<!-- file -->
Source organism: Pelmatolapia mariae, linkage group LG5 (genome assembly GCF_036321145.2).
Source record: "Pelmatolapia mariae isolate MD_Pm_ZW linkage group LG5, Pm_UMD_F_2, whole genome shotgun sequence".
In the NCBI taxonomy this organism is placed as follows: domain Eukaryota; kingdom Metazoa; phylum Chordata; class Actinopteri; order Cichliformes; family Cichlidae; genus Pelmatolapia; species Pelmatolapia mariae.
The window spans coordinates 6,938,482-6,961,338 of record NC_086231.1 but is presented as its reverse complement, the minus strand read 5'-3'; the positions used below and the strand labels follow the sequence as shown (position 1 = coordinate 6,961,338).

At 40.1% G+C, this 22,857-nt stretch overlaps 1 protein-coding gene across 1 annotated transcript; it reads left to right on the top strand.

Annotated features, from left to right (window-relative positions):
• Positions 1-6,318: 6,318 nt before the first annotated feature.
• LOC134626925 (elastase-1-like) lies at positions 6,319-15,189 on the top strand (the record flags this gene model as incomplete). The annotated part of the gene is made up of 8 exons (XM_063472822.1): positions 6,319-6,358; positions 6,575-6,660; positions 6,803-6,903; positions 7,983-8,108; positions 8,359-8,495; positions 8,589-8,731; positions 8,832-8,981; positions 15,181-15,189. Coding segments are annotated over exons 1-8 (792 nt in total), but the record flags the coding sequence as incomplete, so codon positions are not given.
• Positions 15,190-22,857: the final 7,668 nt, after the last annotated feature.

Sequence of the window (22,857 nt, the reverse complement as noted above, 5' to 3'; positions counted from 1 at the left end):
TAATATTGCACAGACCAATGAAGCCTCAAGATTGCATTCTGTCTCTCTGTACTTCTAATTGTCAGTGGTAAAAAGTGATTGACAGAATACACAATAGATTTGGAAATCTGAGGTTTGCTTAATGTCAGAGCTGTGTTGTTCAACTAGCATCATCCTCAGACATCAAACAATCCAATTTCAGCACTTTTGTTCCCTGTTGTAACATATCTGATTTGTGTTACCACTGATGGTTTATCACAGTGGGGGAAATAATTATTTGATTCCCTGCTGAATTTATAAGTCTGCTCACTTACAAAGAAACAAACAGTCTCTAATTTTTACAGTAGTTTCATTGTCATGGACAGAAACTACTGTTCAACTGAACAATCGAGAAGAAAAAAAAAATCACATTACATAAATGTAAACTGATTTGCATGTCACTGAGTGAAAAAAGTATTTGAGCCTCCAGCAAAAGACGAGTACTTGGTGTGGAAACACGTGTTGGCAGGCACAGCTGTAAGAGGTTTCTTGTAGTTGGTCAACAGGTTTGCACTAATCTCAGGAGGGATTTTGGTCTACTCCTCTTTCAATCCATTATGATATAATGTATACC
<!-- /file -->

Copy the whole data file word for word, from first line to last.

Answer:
Source organism: Pelmatolapia mariae, linkage group LG5 (genome assembly GCF_036321145.2).
Source record: "Pelmatolapia mariae isolate MD_Pm_ZW linkage group LG5, Pm_UMD_F_2, whole genome shotgun sequence".
In the NCBI taxonomy this organism is placed as follows: domain Eukaryota; kingdom Metazoa; phylum Chordata; class Actinopteri; order Cichliformes; family Cichlidae; genus Pelmatolapia; species Pelmatolapia mariae.
The window spans coordinates 6,938,482-6,961,338 of record NC_086231.1 but is presented as its reverse complement, the minus strand read 5'-3'; the positions used below and the strand labels follow the sequence as shown (position 1 = coordinate 6,961,338).

At 40.1% G+C, this 22,857-nt stretch overlaps 1 protein-coding gene across 1 annotated transcript; it reads left to right on the top strand.

Annotated features, from left to right (window-relative positions):
• Positions 1-6,318: 6,318 nt before the first annotated feature.
• LOC134626925 (elastase-1-like) lies at positions 6,319-15,189 on the top strand (the record flags this gene model as incomplete). The annotated part of the gene is made up of 8 exons (XM_063472822.1): positions 6,319-6,358; positions 6,575-6,660; positions 6,803-6,903; positions 7,983-8,108; positions 8,359-8,495; positions 8,589-8,731; positions 8,832-8,981; positions 15,181-15,189. Coding segments are annotated over exons 1-8 (792 nt in total), but the record flags the coding sequence as incomplete, so codon positions are not given.
• Positions 15,190-22,857: the final 7,668 nt, after the last annotated feature.

Sequence of the window (22,857 nt, the reverse complement as noted above, 5' to 3'; positions counted from 1 at the left end):
TAATATTGCACAGACCAATGAAGCCTCAAGATTGCATTCTGTCTCTCTGTACTTCTAATTGTCAGTGGTAAAAAGTGATTGACAGAATACACAATAGATTTGGAAATCTGAGGTTTGCTTAATGTCAGAGCTGTGTTGTTCAACTAGCATCATCCTCAGACATCAAACAATCCAATTTCAGCACTTTTGTTCCCTGTTGTAACATATCTGATTTGTGTTACCACTGATGGTTTATCACAGTGGGGGAAATAATTATTTGATTCCCTGCTGAATTTATAAGTCTGCTCACTTACAAAGAAACAAACAGTCTCTAATTTTTACAGTAGTTTCATTGTCATGGACAGAAACTACTGTTCAACTGAACAATCGAGAAGAAAAAAAAAATCACATTACATAAATGTAAACTGATTTGCATGTCACTGAGTGAAAAAAGTATTTGAGCCTCCAGCAAAAGACGAGTACTTGGTGTGGAAACACGTGTTGGCAGGCACAGCTGTAAGAGGTTTCTTGTAGTTGGTCAACAGGTTTGCACTAATCTCAGGAGGGATTTTGGTCTACTCCTCTTTCAATCCATTATGATATAATGTATACC